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Lawsuit Follows Mass Shooting at Florida E-Sports Event

By Christopher Coble, Esq. | Last updated on

David Katz, a white, 24-year-old allegedly angry after a loss during a "Madden NFL 19" competition in Jacksonville, Florida on Sunday, left the GLHF Game Bar, retrieved two guns from his car, and shot 13 people at the event, killing two and eventually killing himself. Katz was visiting from Baltimore for the e-sports event, and, according to the Associated Press, had previously been hospitalized for mental illness.

USA Today is also reporting that survivors of the shooting have filed a "negligent security" lawsuit, although the law firm that announced the suit has declined to name its clients or the proposed targets of the litigation.

People Over Profits

"Unfortunately, the country has watched this unfold too often in the past," attorney Matt Morgan said. "This is not the time in America for bare-bones security or, even worse, no security at all." Morgan said his firm represents at least one person who was shot during the assault. "The safety of Americans must always come before profits. It must always be people over profits," Morgan said.

The event was organized by video game giant and Madden creator EA Sports. The competition itself took place at GLHF Game Bar, part of a Chicago Pizza restaurant located in the Jacksonville Landing entertainment complex, an outdoor, waterfront mall owned by the city. "It is foreseeable that shootings could occur at this location," Morgan asserted, without confirming which entities could be defendants in a lawsuit. "eSports are big business. This is the type of event that has to have the highest level of security."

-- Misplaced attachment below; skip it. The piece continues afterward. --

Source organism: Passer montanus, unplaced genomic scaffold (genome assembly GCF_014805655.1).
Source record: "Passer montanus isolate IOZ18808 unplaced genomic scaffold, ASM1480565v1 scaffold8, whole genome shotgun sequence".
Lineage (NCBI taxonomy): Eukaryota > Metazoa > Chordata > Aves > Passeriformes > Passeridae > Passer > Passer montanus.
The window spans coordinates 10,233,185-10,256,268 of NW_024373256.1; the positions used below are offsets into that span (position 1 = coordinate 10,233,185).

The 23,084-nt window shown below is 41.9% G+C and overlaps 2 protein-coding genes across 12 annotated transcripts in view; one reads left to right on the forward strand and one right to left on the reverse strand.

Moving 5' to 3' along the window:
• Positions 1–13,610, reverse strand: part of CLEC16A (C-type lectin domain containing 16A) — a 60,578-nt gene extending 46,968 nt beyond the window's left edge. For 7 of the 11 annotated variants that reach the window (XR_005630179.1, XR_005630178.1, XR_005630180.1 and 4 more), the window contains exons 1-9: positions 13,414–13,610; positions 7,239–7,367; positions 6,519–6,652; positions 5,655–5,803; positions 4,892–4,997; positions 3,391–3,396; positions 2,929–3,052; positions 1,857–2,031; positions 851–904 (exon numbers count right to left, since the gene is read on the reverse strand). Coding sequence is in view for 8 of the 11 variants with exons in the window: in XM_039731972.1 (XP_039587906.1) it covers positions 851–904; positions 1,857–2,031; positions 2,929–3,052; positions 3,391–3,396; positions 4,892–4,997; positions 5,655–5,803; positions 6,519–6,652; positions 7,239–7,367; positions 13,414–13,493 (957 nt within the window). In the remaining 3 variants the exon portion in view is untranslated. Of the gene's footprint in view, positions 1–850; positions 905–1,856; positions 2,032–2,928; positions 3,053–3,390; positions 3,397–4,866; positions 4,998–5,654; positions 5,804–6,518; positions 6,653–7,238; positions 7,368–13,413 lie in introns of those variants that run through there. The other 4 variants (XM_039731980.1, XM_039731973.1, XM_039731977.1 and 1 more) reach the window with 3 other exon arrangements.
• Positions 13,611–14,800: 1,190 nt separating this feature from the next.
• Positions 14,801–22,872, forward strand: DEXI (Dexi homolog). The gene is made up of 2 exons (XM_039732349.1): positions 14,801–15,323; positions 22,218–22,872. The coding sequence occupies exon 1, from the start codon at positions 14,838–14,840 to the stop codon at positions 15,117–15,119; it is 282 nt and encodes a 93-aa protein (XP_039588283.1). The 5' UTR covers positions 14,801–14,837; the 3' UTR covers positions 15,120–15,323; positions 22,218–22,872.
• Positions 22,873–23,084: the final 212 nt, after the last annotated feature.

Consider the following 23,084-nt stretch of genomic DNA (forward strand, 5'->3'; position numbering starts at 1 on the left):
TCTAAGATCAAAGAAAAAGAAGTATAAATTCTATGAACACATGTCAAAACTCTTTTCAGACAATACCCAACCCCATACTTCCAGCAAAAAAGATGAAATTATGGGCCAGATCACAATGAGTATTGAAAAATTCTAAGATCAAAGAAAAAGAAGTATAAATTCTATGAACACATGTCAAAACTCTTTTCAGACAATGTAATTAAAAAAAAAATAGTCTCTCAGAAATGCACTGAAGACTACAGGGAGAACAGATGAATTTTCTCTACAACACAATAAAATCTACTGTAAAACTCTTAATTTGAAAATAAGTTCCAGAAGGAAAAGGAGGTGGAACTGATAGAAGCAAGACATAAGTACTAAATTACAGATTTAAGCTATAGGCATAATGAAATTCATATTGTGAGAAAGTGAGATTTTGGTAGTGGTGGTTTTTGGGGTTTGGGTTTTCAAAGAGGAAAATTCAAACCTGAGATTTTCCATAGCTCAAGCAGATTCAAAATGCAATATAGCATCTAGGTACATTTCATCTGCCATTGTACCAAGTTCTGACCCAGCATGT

Gun Laws and Liability

According John Wester of Tampa's Bureau of Alcohol, Tobacco and Firearms field office, Katz purchased both handguns legally within the last month from a licensed dealer in Baltimore, where Katz lived. Court records show Katz was twice admitted to psychiatric facilities as a juvenile and that he was prescribed anti-psychotic and anti-depressant medications. But Daniel Webster, director of the Johns Hopkins Center for Gun Policy and Research, told USA Today that Katz's hospitalizations as an adolescent apparently did not fall under state or federal firearm disclosure requirements and background checks.

Negligent security lawsuits are based on the legal duty of landowners and property possessors to provide reasonable security measures to protect visitors from foreseeable crimes. An individual injured by a third party -- in this case people shot by Katz -- can try to hold the owner or tenant of the property where the criminal injury occurred liable for their injuries. Morgan said his firm has continued to get calls from survivors of Sunday's shooting, but declined to name specific clients.

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